Asthma and COVID-19 – What You Need to Know
A Guide to the Most Commonly Asked Questions and Answers About COVID-19 and Asthma
Are People with Asthma at Higher Risk of Developing COVID-19?
Currently there is no evidence of increased infection rates in those with asthma. And although the Centers for Disease Control and Prevention states that patients with moderate-severe asthma could be at greater risk for more severe disease, there are no published data to support this determination at this time. However, it is important to remember we are dealing with an evolving pandemic and new information could change the situation in the future. We do presently know that the symptoms of COVID-19 can mimic Asthma and Allergies.
The best thing for people with asthma during this pandemic is to keep doing what you have been doing all along—continue taking your controller medication and inform your healthcare provider of any symptoms that you may develop
Should People with Asthma Wear a Mask When in Public Areas?
As more studies have shown that a number of asymptomatic people may have COVID-19, the CDC now recommends that everyone wear a cloth face covering when in public to prevent spreading the virus. You can make your own masks from scarves, bandanas or fabric, covering your nose and mouth.
It also is still important to:
- Practice social distancing
- Wash your hands with soap and water for 20 secs or use Sanitizer.
- Always use a tissue to cover your cough or sneeze. Throw that tissue away after you use it.
- Be compliant with your asthma medication and keep your asthma under good control.
What Should People with Asthma Do If They Have Symptoms of Fever and Cough?
The best thing for people with asthma during this pandemic is to keep doing what you have been doing all along—continue taking your controller medication and inform your healthcare provider of any symptoms that you may develop.
They will ask you a few questions about your illness that will help them decide if you should come to their office, go to the emergency department, or stay at home. If possible, avoid going to work or any public places when you have a fever, so you do not spread your illness.
If I Use a Nebulizer at Home, could it Spread the Coronavirus Through the Air (Even If I Don't Know If I Have It)?
If you need to take quick-relief rescue inhaler (such as albuterol) for an asthma episode, use an inhaler (with a spacer) if possible. Using a nebulizer can increase the risk of sending virus particles in the air if you are sick. But if you have a nebulizer and solution, it is OK to use it to treat an asthma episode. DO not share your nebulizer with anyone. When using a nebulizer, limit the number of people in the room or use it in a room by yourself.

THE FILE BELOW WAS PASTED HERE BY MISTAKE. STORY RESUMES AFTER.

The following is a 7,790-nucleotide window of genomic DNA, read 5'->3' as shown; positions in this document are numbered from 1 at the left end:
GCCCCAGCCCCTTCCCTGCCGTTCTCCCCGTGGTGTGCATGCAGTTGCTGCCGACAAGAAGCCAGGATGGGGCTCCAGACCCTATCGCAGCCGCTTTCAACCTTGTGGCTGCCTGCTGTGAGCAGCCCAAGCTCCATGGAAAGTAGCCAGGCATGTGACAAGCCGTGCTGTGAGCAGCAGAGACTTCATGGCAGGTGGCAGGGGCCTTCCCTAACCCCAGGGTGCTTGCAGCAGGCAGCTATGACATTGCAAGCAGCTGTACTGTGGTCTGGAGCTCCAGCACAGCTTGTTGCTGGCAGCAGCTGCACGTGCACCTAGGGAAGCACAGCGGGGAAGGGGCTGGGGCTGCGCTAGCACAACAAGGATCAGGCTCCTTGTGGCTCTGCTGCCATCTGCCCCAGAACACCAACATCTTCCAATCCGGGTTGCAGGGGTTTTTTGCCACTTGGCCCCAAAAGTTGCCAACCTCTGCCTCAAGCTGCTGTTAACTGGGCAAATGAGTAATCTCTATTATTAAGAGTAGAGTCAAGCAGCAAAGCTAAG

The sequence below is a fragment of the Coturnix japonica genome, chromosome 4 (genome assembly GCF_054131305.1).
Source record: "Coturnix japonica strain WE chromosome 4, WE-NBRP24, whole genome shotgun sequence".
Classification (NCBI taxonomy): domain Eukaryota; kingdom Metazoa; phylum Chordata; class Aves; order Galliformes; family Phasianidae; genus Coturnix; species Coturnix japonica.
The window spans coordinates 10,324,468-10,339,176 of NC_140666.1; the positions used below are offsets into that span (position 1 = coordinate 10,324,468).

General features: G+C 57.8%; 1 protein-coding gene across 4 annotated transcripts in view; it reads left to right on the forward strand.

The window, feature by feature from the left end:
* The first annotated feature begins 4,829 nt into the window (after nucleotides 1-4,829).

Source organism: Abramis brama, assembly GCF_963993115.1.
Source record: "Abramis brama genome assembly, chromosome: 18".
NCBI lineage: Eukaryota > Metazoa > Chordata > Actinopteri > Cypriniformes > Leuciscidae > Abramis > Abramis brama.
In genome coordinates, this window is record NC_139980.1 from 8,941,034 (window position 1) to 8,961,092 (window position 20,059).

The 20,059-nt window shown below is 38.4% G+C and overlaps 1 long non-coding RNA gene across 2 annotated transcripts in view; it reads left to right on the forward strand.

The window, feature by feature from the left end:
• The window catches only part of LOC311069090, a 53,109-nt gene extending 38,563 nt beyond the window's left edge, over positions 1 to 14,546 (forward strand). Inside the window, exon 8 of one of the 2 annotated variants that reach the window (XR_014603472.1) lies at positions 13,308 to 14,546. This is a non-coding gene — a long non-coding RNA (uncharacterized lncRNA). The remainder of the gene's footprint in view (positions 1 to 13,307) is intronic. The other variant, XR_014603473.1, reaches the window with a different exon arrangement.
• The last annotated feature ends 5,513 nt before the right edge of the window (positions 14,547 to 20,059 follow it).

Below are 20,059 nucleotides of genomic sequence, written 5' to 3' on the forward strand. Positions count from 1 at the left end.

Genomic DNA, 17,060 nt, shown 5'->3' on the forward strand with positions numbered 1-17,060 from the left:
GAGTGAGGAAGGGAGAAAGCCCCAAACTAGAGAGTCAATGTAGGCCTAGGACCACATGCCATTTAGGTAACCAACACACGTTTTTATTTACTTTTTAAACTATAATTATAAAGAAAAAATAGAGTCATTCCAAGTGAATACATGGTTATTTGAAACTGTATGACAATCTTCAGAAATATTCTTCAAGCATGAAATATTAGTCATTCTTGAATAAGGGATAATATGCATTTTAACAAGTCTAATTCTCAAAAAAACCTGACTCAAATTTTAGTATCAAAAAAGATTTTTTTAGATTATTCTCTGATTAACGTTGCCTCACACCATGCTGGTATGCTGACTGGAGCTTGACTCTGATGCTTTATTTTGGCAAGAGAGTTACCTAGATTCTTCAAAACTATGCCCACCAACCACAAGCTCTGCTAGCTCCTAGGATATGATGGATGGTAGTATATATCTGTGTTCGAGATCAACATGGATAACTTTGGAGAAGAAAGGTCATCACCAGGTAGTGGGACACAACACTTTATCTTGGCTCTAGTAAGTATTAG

Do Antihistamines Suppress Your Immune System and Make you More Likely to Catch A Virus Or Bacterial Infection?
Antihistamines do not suppress the immune system. They do not increase your chances of getting a virus or a bacterial infection.
Should I Stop Using Nasal Steroid Sprays?
You can continue to use nasal steroid sprays. Don’t share your nasal spray with anyone.
How Much Asthma Medicine Do You Recommend People Have on Hand?
A 30-day supply on hand is recommended. There is no need for more than that.
Does Pneumococcal Vaccine Provide Any Protection for Developing Pneumonia From Coronavirus?
No. The pneumococcal vaccine protects against a bacterial pneumonia (from streptococcus pneumonia), but it will not protect against the pneumonia that COVID-19 causes.
Read our Asthma Resource Guide
The allergy group has released a resource guide on asthma. This resource guide covers everything you need to know about asthma, and provides resources on topics like what you should do if someone has an asthma attack, what are the risk factors of asthma, and how do you know if you have asthma.Read The Asthma Resource Guide
Is There a Way for My Doctor to Know if I Have The Flu, COVID-19 or Some Other Respiratory Illness?
We here at The Allergy Group are offering Televisit or Virtual visit, where you can speak to a provider and figure out the difference between Flu, Asthma, COVID-19, Chronic Cough or another respiratory illness. We can then decide whether you need to come to the clinic or go to the emergency department or can be managed at home.